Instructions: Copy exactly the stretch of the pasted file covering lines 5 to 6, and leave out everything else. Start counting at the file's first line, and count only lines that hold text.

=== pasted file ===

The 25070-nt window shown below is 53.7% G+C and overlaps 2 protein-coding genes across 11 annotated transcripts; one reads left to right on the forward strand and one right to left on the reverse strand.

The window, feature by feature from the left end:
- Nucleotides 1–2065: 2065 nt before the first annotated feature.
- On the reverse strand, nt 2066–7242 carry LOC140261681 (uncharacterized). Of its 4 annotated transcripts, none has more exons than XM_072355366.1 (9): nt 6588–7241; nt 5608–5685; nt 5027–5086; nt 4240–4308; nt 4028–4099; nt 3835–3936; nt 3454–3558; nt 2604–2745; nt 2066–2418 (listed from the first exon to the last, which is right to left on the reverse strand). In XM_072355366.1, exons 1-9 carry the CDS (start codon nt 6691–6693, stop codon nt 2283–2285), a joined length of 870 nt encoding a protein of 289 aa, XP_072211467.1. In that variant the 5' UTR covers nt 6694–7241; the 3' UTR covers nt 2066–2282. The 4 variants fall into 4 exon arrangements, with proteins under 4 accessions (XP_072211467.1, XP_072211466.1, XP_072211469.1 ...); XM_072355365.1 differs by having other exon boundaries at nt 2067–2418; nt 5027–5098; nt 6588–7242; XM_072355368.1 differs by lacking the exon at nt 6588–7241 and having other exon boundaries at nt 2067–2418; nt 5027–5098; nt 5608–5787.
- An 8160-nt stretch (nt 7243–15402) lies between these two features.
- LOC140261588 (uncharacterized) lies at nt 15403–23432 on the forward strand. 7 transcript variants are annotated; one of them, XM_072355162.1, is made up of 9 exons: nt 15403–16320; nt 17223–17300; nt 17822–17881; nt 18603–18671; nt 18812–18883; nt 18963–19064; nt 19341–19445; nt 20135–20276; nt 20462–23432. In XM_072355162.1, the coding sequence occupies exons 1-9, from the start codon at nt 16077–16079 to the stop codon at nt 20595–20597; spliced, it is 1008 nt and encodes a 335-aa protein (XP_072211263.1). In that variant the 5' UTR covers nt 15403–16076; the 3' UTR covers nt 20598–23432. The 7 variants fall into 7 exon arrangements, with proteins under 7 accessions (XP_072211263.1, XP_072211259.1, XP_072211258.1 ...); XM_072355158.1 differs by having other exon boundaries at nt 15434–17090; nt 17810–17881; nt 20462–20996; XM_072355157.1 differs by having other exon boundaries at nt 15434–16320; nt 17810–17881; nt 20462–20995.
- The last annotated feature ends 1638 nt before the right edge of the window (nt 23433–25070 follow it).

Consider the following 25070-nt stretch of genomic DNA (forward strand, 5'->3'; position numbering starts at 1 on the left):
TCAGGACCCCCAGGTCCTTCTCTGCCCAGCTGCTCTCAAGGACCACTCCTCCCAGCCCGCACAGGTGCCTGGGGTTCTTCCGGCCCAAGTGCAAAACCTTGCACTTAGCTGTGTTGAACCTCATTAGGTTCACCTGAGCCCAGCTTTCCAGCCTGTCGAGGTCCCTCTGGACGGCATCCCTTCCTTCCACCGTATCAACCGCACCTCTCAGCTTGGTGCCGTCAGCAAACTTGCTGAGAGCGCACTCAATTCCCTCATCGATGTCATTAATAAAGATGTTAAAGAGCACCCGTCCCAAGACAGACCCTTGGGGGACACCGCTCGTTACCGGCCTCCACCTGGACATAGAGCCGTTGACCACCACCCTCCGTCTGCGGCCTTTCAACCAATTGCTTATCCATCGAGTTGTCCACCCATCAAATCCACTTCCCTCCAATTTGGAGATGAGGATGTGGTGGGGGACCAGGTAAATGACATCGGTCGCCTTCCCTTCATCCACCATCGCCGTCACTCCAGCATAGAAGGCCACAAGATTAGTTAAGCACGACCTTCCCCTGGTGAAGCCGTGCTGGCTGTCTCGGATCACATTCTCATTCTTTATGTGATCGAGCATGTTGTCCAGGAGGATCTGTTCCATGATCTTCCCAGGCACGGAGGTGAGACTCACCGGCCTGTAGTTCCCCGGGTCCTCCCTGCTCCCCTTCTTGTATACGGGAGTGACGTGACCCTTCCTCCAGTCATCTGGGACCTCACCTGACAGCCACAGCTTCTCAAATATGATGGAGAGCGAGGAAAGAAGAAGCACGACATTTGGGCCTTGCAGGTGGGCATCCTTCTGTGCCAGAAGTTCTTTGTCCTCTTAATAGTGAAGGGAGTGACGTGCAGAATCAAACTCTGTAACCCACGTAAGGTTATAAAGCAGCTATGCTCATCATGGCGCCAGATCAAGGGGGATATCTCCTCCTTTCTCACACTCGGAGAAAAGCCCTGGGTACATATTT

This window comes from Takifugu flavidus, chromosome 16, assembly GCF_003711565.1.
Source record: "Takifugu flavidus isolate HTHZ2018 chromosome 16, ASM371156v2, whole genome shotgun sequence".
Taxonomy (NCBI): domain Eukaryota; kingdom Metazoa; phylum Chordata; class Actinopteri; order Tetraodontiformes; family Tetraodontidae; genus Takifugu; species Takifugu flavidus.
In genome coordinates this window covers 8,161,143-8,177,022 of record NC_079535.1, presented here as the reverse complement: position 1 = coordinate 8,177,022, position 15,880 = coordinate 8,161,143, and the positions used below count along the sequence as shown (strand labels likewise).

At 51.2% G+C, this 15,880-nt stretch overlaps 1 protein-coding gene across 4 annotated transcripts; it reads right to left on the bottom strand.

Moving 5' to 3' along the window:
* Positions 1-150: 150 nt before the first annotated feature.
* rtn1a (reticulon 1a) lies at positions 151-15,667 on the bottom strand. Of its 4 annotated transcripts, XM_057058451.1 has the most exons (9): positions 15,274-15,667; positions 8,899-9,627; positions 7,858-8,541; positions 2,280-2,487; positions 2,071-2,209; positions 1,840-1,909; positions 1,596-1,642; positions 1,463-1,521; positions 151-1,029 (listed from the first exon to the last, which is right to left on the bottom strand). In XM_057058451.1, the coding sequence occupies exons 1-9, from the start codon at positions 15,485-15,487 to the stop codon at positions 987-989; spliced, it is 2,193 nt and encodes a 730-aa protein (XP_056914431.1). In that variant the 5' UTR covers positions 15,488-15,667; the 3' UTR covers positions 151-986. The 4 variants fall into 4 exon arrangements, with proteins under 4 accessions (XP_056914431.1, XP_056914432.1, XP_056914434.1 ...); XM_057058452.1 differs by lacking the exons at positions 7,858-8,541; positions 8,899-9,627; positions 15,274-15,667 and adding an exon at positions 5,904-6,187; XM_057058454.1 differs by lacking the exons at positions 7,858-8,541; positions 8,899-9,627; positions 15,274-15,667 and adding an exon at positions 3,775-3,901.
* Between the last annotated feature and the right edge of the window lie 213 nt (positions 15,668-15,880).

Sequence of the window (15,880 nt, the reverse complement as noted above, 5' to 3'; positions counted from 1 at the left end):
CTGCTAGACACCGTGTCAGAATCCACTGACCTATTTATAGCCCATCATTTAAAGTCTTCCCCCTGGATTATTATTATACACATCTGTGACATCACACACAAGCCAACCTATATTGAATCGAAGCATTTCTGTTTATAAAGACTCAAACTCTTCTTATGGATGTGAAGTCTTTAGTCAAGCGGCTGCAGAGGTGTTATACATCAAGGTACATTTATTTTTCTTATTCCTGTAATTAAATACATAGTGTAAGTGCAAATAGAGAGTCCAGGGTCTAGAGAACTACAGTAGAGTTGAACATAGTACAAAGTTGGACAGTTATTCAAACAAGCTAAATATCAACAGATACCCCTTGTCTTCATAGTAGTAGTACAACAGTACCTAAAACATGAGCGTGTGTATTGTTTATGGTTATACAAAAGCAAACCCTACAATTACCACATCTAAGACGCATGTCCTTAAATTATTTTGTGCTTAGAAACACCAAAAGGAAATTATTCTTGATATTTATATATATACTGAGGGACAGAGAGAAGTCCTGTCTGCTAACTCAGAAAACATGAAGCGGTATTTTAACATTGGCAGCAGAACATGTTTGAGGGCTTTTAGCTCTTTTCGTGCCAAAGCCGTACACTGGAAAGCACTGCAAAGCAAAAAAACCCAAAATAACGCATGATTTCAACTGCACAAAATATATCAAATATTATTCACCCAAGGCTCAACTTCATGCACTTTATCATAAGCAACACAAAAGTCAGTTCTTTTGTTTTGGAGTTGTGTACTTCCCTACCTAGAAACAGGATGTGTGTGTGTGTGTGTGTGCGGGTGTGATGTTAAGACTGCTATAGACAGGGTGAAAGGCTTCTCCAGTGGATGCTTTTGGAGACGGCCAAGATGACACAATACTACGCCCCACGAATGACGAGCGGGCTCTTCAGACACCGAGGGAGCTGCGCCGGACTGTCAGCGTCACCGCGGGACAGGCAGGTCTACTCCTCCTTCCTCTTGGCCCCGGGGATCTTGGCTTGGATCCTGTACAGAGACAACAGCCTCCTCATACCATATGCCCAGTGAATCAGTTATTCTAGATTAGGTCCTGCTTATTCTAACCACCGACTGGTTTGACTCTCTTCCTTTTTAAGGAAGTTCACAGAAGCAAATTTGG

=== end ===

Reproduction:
- An 8160-nt stretch (nt 7243–15402) lies between these two features.
- LOC140261588 (uncharacterized) lies at nt 15403–23432 on the forward strand. 7 transcript variants are annotated; one of them, XM_072355162.1, is made up of 9 exons: nt 15403–16320; nt 17223–17300; nt 17822–17881; nt 18603–18671; nt 18812–18883; nt 18963–19064; nt 19341–19445; nt 20135–20276; nt 20462–23432. In XM_072355162.1, the coding sequence occupies exons 1-9, from the start codon at nt 16077–16079 to the stop codon at nt 20595–20597; spliced, it is 1008 nt and encodes a 335-aa protein (XP_072211263.1). In that variant the 5' UTR covers nt 15403–16076; the 3' UTR covers nt 20598–23432. The 7 variants fall into 7 exon arrangements, with proteins under 7 accessions (XP_072211263.1, XP_072211259.1, XP_072211258.1 ...); XM_072355158.1 differs by having other exon boundaries at nt 15434–17090; nt 17810–17881; nt 20462–20996; XM_072355157.1 differs by having other exon boundaries at nt 15434–16320; nt 17810–17881; nt 20462–20995.